Tuesday, September 7, 2010

Baking for the Birds this Fall and Winter

It's not that I discriminate against pigeons. In fact, I actively toss tidbits their way - they're birds, too! But I really, really dislike them turning up with all of their buddies and swarming my balcony. They leave a huge mess of feathers and big droppings everytime - not the tidiest of guests to be sure.
Suspended Birdseed Cookies

I wanted to build a bird feeder for the small, perching birds that live in the alley, but couldn't find or make one I thought looked good enough for the price range I'd need (pretty much free!). So I got to thinking - what about birdseed cookies?

Every Christmas I fantasize about having a tree decorated only with edibles: strings of popcorn and cranberries; slices of dried citrus fruits; candied rose petal and pansy ornaments; apple slices cut along the equator to show the 'star' shaped seed chambers; and, of course, a variety of cookies hanging from ribbons. It's been a daydream of mine for years to buy a living tree in a pot or rootball and to have me and my family decorate it with food that can be given as a gift post-holidays to the chickadees and sparrows over-wintering in the yard. I figure it will make 'take-down' far more enjoyable than boxing up tired old ornaments.
The Construction Process

In the meantime, however, I'll have to be content with a string of birdseed cookies hanging from a hook above my balcony. I hope that the pigeons will settle for the parts of cookies that fall to the ground, leaving the feast to the little guys who will be able to perch.

The harvest might be in full swing at the moment, but it won't be long before the barren months of winter are here and the birds are desperate for some calories. I've made up a recipe that is based on one available on eHow - their recipe (link here) fell a little flat and was very dry, so I have made several amendments and feel alright about sharing my version here.

Birdseed Cookies (for the birds!)

2 cups of flour
1/4 cup of sugar
1/2 tsp baking powder
3/4 cup of peanut butter, butter or shortening (or mixture of all/any)
2 whole eggs (really whole - shells and all!)
1/2 cup birdseed (amend with stale nuts/raisins/flax/barley/millet/oats)
2 tbsp honey
2 tbsp (give or take - to correct for a dry mixture) of applesauce, fruit juice and/or water

Stir together flour, sugar and baking powder.

You could also sift it if you're a perfectionist.
Cut in fat (peanut butter, butter and/or shortening).
Peanut butter (chunky) and the remnants of a stick of butter.

Break in the eggs and include the shells.
Those eggshells make kneading kind of ouchie.

Add honey and stir until combined. Stir or knead (ouch - eggshells!) in the birdseed and nuts/baking leftovers.
I had some stale pepitas to use up, too!

Amend the mixture with applesauce, fruit juice or a little water if it is not moist enough to be packed into a ball and later rolled out with a rolling pin.
If you can't form a ball (crumbles), amend it with some wet stuff.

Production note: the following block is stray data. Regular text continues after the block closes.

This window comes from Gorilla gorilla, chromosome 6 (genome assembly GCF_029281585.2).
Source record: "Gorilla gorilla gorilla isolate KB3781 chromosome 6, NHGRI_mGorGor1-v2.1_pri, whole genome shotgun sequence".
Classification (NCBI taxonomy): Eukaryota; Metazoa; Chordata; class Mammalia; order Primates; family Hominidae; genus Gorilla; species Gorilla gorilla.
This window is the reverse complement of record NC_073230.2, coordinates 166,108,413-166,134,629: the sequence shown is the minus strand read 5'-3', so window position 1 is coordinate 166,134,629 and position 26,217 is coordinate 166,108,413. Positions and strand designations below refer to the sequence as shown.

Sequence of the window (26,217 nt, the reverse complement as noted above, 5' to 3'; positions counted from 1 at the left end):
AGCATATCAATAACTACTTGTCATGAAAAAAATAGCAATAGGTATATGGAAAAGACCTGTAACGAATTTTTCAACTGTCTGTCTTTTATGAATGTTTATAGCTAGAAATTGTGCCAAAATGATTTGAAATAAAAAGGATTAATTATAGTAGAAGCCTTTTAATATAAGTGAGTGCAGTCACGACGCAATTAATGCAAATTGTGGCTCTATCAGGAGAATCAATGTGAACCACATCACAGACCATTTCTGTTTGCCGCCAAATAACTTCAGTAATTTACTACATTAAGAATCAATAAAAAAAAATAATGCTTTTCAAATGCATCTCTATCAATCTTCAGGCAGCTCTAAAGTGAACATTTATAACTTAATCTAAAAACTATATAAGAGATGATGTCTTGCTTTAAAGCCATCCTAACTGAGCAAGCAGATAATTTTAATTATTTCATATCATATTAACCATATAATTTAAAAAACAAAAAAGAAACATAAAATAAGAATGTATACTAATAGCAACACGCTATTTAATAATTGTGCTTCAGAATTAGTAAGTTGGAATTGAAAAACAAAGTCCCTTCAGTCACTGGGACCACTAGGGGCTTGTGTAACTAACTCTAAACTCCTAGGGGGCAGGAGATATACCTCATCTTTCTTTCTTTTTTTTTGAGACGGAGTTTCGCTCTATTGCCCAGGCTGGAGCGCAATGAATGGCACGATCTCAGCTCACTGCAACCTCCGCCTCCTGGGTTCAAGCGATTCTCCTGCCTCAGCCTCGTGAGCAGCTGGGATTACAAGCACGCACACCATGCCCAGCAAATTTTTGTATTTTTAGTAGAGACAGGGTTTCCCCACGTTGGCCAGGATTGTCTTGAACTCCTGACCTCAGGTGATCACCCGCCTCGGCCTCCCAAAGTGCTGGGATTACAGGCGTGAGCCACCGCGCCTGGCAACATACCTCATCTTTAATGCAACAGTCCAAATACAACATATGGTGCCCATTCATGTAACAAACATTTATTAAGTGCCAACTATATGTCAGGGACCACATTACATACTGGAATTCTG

Cover ball of dough with a damp towel and refrigerate overnight or for 4 or more hours.
Keep it damp in the fridge overnight. You don't need to use plastic wrap! Bad habit!

Preheat the oven to 325 F. On a floured surface, roll out a portion of your dough with a rolling pin (approx. 1 cm or 1/2" thick) and cut into desired shapes using cookie cutters or the rim of a mug or drinking glass.
Roll to the usual sugar cookie thickness.

Make a hole in the 'top' of the cookie with a straw or other implement (can use a chopstick to punch a hole through). Place on an ungreased cookie sheet and bake for approximately 12 minutes (check on them at 9 or 10 minutes) until they are hard and fully baked.
Bake at 325 degrees F (165 degrees C) for about 10 minutes.

Remove from oven and allow to cool (cookie racks work best).
Where did I get the tiny flower cutters? YokoYaYa of course!

When cool (and not before!) string the cookies on a length of twine or yarn.
It's a little fussy threading the twine through.

You can hang several in a row (vertically or horizontally) by knotting each cookie in place before threading on a new one, or you can hang individual cookies from their own strands of yarn. Try to hang them out of the rain if possible, under an overhang or within the branches of a substantial tree.

The vertical arrangement option, hanging from a nail.
That's it! A cheap alternative to a bird feeder that looks good, biodegrades, and costs very little. It's also a nice way to connect with the local wildlife and let them know that you're grateful they stuck around despite the destruction of their habitats. And if you can't have pets, it's the next best thing.
The little cookies were available for the crows and pigeons. They didn't last long!


  1. Love your photos! The tones are so crisp and lovely :)

  2. Thanks A'son! I have a crappy little Samsung S630 and I do editing/corrections with the default Microsoft Office picture manager imaging software! :) Gotta love the 'adjust midtones only' feature, and "Auto Correct" helps probably 6 or 7 times out of 10. :)

  3. Update: The cookies are getting a little soggy. Hmmm. Sparrows needed help busting up the star cookie I left on the deck for training purposes, so we'll see if the strands serve any purpose at all other than decorative.... :S Probably better in tree branches than free-dangling from a balcony overhang.